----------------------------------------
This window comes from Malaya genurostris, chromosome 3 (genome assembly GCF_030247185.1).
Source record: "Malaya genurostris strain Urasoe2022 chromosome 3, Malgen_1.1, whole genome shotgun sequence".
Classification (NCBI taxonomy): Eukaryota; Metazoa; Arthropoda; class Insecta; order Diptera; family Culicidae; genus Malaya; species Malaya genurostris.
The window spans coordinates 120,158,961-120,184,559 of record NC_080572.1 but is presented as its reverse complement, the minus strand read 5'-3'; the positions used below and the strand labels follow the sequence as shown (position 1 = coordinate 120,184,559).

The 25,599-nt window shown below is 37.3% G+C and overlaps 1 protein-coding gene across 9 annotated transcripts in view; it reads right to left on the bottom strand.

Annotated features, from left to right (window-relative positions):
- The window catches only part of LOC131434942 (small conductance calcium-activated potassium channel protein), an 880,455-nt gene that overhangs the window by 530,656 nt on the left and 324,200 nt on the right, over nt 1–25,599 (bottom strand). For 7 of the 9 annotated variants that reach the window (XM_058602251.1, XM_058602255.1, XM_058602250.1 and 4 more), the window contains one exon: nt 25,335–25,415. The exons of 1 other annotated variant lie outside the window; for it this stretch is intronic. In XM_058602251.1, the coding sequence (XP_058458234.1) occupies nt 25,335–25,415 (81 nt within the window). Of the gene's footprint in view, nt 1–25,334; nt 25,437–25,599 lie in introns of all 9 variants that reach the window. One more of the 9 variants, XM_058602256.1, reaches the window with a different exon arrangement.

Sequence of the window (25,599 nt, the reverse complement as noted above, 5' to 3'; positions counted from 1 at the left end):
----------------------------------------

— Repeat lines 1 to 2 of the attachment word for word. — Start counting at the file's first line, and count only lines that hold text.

This window comes from Malaya genurostris, chromosome 3 (genome assembly GCF_030247185.1).
Source record: "Malaya genurostris strain Urasoe2022 chromosome 3, Malgen_1.1, whole genome shotgun sequence".